A brilliant couple of weeks for Newcastle United. The back-to-back victories over Liverpool and Tottenham have given Steve McClaren some momentum and have created a basecamp from which he’ll hope to keep climbing.
Those wins were impressive for different reasons and they required the players to perform in slightly different ways, but they were equally pertinent in terms of what they represented: it was the first time this season that the players had, to a man, reached the required levels of application. They did what they needed to do to win the game, they gave what they needed to give.
The implied caveat is that both games were against top-tier opposition and, understandably, pessimists will say that they true measure of Newcastle will be in how they perform in more mundane fixtures. When the ready-made excuses aren’t there and when they’re pitted against a side who they should beat, what will the application be like then?
With that in mind, Aston Villa are really the perfect opponent this evening.
Villa are an entirely different challenge. They are rightly considered the weakest side in the division, they are away from home today, and they are very much there for the taking. That set of realities will inevitably effect how Newcastle approach the game and they will compete within an entirely different set of conditions to what they’ve experienced over the past few weeks. The crowd’s intensity will naturally be down a notch, the freedom of being the underdog won’t exist, and some of the natural incentives that they have been feeding off are no longer available to them.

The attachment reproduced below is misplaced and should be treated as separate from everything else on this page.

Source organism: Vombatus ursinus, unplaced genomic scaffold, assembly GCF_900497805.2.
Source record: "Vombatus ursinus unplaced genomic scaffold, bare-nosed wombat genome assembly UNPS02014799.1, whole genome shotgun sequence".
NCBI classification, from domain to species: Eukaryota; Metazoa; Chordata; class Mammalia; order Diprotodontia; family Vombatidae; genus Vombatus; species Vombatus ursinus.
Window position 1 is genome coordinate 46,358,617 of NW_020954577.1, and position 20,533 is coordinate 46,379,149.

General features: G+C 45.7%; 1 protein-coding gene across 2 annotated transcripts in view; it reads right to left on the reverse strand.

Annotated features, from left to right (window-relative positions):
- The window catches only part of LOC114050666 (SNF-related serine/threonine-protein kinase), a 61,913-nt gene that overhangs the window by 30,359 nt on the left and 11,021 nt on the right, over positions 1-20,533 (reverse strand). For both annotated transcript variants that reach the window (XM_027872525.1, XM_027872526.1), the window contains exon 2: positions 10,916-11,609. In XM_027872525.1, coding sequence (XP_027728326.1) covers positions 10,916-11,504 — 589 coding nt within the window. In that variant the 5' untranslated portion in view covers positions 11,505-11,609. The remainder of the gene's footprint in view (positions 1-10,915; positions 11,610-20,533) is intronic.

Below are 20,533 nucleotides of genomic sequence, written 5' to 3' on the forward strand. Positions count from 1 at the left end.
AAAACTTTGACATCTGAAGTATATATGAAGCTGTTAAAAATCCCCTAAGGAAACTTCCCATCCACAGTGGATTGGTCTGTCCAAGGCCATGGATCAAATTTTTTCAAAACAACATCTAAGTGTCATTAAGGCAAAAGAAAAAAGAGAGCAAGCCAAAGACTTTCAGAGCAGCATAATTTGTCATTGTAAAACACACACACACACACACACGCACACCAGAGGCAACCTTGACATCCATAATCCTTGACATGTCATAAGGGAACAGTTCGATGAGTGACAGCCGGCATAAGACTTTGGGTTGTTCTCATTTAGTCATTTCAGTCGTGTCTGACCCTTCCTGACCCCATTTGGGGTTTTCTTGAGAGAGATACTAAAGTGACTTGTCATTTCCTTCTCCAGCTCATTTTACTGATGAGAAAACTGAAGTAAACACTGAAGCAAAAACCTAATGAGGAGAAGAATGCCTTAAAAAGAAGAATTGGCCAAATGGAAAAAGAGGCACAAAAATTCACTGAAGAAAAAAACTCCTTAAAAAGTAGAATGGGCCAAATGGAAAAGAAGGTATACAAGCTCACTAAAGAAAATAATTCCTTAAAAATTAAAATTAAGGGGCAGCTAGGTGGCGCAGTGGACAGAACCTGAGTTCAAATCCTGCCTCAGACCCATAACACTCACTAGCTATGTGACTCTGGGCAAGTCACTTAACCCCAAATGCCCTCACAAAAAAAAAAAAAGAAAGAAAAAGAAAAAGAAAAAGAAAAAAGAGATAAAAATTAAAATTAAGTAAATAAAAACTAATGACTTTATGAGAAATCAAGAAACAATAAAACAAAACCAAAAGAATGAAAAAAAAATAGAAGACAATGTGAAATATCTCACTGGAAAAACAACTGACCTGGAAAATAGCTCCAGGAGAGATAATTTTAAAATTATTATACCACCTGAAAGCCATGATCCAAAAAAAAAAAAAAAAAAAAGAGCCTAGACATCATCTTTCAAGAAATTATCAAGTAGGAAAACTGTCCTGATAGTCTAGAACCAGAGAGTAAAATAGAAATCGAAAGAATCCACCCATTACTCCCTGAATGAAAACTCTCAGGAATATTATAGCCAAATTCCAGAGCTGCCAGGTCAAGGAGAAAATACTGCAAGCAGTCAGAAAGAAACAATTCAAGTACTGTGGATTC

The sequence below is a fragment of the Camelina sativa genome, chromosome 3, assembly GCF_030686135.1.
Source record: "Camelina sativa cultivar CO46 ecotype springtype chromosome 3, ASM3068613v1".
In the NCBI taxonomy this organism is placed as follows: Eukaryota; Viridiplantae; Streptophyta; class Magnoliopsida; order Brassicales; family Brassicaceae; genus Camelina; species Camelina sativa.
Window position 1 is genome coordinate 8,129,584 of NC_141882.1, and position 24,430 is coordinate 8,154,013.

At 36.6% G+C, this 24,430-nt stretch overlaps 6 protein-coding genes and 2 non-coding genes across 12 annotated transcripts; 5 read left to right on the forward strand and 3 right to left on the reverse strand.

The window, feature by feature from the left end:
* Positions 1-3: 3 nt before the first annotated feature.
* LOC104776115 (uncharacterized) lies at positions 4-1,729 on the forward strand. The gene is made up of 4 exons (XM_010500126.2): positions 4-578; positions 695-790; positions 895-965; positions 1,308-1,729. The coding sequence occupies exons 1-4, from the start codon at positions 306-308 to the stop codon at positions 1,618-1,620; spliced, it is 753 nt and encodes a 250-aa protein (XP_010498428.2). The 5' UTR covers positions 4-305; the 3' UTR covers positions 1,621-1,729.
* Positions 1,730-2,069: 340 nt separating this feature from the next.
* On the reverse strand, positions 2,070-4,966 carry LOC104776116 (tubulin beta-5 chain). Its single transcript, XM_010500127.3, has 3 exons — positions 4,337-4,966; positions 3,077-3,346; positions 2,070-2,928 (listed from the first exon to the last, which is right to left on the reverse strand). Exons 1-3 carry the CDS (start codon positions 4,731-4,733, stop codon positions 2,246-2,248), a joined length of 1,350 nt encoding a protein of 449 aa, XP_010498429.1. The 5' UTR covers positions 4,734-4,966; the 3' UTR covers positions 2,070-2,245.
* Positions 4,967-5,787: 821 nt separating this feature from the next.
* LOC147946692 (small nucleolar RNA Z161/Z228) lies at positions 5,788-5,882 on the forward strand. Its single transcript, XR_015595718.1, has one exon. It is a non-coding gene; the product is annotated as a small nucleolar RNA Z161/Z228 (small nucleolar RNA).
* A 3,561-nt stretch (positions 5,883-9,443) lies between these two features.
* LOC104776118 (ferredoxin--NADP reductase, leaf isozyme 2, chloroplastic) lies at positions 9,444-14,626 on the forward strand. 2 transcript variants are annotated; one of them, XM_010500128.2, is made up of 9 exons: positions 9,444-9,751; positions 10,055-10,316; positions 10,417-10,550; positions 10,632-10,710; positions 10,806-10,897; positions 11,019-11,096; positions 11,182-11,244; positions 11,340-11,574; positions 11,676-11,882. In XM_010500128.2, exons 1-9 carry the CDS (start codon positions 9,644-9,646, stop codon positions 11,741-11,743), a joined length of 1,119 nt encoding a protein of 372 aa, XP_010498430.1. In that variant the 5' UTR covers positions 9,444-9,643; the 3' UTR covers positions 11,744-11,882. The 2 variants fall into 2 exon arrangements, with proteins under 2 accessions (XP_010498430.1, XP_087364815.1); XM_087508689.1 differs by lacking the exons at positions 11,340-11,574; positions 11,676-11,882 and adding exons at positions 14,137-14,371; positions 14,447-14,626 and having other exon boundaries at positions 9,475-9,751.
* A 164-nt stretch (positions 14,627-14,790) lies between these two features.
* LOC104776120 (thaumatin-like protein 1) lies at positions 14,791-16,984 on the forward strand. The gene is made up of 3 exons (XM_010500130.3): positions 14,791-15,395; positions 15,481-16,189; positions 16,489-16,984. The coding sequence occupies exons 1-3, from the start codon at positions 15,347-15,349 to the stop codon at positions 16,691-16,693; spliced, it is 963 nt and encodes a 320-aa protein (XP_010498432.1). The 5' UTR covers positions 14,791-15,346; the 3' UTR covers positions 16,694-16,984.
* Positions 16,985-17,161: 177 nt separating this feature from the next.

It’s fascinating, then, to see what the response is. If Newcastle are able to sustain their level of professionalism into this game, this is an easy victory. Regardless of what the league table may imply, they are a considerably more talented team and anything other than a win would be wholly unacceptable. There are no valid reasons for losing this game.
So how will this set of players respond to that? Are they capable of elevating themselves back-up to the Liverpool/Tottenham standards without the aid of the special energy derived from being publicly written off?
This is the kind of game in which self-motivation is key. Nobody remembers home games against struggling sides unless they end badly and, unfortunately, St James’ Park has become a ground where even opponents with limited confidence feel that they’re able to take points just by out-working their hosts. Think back to some of Newcastle’s worst moments during the Mike Ashley years: an awful lot of them involve half-hearted efforts in today’s sort of game.
Villa are there to be knocked over - so knock them over. It’s time to behave like a full-time football team, one who understands that they can’t take days off when it suits them.